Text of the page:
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Adieu my friend, Royce Humphrey

April 12, 2011

“It is true that those we meet can change us,

sometimes so profoundly

that we are not the same afterwards…

 –Yann Martel, Life of Pi

All those stories about returning from the war, old cars, driving truck for the county.  All those tales of family holidays of years now in our past.  All those life’s lessons learned over the course of nine decades imparted to us with wit, charm and caring.

The Royce I met for the first time in late August 2000, at the Waushara County Fair, believes in doing the best job that he can every time.  Eight hours has always meant eight hours to him, though admittedly, some eight hour periods were longer than others.  Every job is a reflection on his good name and reputation.  And if you ask any one, there was, for a long time, a way in which the community depended on him to do his work just that well.  And, for all of his efforts, Geneva never let dinner be late.  If it is 5:00 p.m., then the table is set and the kids’ hands are washed.  (Some would even argue that he was, as I discovered later, “spoiled” by his wife’s diligence.)

Civic mindedness.  Doing something for others just because you have it within your power to do so.  Respecting the land, the trees and one’s surroundings.  Building a home where love abounds.  These are all things for which my friend Royce is known.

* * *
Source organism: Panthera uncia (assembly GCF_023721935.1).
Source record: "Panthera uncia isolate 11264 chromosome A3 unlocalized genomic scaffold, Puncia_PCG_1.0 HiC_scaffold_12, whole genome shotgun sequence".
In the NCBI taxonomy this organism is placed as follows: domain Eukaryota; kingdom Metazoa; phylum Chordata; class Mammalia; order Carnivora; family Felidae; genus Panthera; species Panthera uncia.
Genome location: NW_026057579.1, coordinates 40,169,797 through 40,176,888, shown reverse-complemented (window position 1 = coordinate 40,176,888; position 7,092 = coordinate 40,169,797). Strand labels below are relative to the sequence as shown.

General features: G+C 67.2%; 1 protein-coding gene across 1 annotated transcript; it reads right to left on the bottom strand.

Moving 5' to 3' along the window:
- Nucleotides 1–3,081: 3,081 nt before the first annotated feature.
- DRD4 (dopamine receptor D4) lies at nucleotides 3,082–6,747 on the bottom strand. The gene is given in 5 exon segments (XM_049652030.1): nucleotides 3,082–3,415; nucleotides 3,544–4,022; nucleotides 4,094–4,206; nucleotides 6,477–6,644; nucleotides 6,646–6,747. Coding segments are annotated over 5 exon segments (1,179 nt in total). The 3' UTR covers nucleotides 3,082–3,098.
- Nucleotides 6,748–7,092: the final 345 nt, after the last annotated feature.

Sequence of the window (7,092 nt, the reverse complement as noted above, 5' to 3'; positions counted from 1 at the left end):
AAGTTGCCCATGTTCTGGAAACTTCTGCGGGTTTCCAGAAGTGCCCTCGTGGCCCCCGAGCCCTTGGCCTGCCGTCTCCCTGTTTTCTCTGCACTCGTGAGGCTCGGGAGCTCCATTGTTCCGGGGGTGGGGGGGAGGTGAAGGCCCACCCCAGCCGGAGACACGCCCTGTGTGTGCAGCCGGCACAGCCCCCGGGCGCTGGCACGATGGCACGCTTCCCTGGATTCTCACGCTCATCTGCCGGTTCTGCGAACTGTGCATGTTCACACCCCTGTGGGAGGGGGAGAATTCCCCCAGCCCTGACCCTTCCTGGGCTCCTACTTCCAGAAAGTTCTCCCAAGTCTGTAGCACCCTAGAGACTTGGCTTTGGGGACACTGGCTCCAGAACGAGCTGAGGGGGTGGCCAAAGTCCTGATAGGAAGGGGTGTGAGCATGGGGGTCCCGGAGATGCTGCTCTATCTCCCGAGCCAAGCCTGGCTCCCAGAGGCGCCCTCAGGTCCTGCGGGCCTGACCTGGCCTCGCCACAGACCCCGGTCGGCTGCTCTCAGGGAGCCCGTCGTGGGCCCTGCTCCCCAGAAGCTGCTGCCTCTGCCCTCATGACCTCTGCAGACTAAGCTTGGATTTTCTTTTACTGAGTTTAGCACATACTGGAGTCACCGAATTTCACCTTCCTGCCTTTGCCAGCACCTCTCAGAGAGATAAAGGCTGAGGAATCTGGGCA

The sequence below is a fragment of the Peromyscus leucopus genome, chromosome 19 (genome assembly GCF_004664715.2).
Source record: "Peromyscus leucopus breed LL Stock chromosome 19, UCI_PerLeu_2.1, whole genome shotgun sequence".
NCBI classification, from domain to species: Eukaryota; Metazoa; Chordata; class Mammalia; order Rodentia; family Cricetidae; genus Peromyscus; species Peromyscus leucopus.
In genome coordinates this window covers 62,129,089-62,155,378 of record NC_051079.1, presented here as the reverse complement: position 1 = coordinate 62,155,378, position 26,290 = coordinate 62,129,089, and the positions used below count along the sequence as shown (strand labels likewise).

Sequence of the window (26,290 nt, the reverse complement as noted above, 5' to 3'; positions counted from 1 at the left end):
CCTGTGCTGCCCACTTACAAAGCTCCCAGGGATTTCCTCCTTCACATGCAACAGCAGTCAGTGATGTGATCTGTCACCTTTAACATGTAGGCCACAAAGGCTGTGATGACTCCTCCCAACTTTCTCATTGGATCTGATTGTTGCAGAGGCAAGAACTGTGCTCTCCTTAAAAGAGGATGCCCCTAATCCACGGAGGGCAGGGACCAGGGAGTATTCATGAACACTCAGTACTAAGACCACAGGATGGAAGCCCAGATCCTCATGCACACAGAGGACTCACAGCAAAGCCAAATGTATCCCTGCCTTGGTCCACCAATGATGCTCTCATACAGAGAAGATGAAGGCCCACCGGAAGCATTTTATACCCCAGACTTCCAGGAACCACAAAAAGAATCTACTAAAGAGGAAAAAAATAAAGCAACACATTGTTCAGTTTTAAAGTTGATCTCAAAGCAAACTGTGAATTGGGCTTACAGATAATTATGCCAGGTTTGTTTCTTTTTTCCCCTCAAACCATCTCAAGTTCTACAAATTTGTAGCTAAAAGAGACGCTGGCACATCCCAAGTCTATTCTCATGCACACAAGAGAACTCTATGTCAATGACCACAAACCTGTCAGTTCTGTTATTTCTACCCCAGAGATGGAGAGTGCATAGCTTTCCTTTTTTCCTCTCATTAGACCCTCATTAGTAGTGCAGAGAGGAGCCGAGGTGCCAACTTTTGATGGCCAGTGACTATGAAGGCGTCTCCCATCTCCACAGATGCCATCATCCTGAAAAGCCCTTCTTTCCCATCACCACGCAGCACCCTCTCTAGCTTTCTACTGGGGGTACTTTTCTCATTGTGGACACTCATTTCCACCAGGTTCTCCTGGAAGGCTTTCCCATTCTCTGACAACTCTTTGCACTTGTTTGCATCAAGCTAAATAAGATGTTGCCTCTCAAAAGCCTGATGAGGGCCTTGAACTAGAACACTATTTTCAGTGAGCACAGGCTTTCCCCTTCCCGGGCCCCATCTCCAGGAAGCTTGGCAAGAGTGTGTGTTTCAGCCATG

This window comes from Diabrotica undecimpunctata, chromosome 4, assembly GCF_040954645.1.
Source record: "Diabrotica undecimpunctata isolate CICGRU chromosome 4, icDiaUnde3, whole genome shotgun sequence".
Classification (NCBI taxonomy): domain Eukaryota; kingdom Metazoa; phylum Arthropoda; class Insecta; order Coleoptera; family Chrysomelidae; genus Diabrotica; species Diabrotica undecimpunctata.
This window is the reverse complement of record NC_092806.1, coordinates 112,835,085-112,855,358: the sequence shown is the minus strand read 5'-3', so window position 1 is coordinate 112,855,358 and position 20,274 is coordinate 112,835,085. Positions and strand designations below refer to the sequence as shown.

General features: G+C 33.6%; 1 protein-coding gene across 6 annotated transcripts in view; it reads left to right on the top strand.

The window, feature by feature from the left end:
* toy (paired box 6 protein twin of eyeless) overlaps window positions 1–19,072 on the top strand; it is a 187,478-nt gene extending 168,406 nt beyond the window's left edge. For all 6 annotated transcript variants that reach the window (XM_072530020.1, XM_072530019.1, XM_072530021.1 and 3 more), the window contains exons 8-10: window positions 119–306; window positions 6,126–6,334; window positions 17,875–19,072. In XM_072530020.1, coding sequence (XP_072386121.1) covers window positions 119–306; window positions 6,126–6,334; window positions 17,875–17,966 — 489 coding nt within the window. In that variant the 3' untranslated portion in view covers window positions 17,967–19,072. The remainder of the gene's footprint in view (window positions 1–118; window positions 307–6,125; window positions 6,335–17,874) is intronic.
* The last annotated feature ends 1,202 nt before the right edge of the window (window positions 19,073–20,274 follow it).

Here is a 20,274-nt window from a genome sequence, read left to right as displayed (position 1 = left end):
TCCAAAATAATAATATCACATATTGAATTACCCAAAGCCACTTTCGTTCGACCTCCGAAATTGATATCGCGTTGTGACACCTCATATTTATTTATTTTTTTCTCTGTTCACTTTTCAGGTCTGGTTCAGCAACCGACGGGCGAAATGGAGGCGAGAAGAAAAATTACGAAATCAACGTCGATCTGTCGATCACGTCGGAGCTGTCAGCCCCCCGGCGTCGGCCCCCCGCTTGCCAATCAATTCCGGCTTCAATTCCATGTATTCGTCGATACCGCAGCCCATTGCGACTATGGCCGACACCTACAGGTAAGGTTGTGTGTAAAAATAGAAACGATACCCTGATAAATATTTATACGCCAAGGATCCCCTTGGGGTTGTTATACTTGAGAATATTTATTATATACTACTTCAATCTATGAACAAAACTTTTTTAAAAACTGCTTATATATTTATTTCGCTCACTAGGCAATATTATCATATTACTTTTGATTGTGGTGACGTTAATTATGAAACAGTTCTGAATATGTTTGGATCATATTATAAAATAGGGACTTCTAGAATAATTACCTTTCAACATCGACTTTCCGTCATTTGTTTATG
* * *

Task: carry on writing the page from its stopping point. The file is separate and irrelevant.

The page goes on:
Despite the hardships of living in a part of the state with a fragile economy which does not enjoy any major industry, Royce can not envision his life any place else.  That isn’t to say that he and Geneva hadn’t kicked around a few ideas and dreams.  Travel to the far reaches of the country and back again.  Move.  Never.  An addition on the house.  When necessary.

Indeed, Royce is the type of person who makes for an ideal friend and neighbor.  I personally look to Royce for qualities I hope are still within myself, for something of which I am still capable, regardless of where I live out my life, regardless of my life’s occupation.  He is a touchstone and his existence means that these qualities of honesty and authenticity are still among us.  He is widely respected, and he deserves it.  That in short, is the Royce I am proud to have known.

Royce passed away this evening at the age of 90.  Gregory and I spent much of the day in Hancock, and talked and laughed with him prior to his passing.  Though mighty sad we left the house with a sense of peace about Royce.  We are grateful that he now also enjoys peace.

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2 Comments leave one →
  1. helena clarke-froidevaux permalink
    April 12, 2011 7:44 am

    A lovely tribute. Thank you for sharing.

  2. Marion permalink
    April 12, 2011 12:56 pm

    One can never have too many friends and from each we learn. Royce was a true gentleman in all sense of the word and there is much to be learned from a true gentleman of the land. He will be so missed by Greg, his son, and by you, his friend. He is now with his loving wife and his memory will live on in his gentleman son , Greg.
    our deepest sympathy….love Mom and Dad

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